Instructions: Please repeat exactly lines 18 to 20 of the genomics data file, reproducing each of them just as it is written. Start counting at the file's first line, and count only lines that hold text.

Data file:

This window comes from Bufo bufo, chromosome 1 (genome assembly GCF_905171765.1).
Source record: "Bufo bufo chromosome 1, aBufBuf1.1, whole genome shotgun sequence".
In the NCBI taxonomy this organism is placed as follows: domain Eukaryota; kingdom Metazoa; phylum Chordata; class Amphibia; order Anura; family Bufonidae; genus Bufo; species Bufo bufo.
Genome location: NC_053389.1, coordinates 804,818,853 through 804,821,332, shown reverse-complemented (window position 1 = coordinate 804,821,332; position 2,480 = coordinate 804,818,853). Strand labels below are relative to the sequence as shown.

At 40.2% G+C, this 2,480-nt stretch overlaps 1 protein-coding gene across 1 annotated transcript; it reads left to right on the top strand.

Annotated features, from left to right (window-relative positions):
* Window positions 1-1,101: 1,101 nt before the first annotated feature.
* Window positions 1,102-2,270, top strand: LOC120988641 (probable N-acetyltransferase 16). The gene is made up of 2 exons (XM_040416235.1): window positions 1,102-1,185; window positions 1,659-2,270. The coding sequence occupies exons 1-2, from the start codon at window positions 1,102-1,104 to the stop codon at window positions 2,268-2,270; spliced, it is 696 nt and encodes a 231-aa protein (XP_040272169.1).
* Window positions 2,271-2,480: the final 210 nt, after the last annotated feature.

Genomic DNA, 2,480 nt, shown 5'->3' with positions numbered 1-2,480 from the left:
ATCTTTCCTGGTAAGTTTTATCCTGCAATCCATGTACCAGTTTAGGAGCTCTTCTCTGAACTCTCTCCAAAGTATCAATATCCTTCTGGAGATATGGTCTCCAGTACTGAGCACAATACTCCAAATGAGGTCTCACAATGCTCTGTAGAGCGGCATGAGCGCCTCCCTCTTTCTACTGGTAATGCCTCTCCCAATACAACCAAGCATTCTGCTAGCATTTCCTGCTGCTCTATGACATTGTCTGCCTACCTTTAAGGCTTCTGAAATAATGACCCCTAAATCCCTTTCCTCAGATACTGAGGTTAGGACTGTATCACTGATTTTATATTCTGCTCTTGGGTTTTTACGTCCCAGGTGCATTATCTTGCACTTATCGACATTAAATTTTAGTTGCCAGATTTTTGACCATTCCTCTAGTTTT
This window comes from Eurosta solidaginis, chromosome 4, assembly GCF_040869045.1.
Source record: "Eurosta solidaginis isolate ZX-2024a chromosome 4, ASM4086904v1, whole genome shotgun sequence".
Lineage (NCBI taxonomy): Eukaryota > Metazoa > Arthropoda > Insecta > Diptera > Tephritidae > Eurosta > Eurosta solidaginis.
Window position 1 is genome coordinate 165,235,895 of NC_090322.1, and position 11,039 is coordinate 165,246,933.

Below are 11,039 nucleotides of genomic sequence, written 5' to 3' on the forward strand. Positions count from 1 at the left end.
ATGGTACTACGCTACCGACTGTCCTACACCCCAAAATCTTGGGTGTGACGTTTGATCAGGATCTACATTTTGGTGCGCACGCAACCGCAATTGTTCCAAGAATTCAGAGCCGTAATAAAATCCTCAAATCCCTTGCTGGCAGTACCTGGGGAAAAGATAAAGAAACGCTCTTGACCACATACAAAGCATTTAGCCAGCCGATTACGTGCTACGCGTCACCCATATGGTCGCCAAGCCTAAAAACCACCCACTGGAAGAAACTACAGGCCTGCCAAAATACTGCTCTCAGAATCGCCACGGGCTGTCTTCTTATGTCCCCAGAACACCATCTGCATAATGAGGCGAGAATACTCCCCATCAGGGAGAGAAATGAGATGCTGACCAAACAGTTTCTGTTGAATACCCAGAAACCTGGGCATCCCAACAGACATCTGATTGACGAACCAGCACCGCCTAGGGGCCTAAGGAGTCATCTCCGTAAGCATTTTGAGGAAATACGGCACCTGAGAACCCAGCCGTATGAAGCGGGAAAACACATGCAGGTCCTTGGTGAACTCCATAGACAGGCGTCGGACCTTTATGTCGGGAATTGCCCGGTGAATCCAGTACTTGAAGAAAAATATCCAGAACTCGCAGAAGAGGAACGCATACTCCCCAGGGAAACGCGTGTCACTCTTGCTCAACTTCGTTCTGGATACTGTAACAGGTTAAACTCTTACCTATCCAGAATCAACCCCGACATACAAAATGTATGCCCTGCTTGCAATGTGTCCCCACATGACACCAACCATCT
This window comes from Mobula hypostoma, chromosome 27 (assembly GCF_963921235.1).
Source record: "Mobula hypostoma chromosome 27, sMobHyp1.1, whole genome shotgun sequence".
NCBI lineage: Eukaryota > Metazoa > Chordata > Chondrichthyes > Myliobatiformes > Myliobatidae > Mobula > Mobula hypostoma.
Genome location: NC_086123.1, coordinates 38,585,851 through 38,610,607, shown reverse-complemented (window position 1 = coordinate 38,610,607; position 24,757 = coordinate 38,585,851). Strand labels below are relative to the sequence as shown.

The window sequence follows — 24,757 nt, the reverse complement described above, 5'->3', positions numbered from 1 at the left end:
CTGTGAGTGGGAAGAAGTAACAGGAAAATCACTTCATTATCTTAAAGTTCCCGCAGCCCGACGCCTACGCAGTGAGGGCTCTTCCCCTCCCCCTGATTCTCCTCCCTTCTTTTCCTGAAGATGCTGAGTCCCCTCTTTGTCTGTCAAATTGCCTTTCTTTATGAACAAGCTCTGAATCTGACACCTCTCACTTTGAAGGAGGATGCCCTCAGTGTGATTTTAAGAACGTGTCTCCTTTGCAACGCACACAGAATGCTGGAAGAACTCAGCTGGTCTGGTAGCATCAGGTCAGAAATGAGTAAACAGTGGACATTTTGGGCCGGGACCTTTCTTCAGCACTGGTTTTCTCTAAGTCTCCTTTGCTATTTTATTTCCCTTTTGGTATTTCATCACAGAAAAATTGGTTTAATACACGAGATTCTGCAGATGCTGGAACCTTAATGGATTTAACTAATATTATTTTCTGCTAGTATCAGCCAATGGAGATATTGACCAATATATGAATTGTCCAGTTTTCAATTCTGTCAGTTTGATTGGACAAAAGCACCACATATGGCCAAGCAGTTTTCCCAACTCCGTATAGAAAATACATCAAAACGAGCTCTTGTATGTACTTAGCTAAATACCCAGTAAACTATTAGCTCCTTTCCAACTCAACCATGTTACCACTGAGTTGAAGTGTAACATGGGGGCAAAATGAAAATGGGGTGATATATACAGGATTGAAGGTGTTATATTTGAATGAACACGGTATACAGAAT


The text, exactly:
This window comes from Mobula hypostoma, chromosome 27 (assembly GCF_963921235.1).
Source record: "Mobula hypostoma chromosome 27, sMobHyp1.1, whole genome shotgun sequence".
NCBI lineage: Eukaryota > Metazoa > Chordata > Chondrichthyes > Myliobatiformes > Myliobatidae > Mobula > Mobula hypostoma.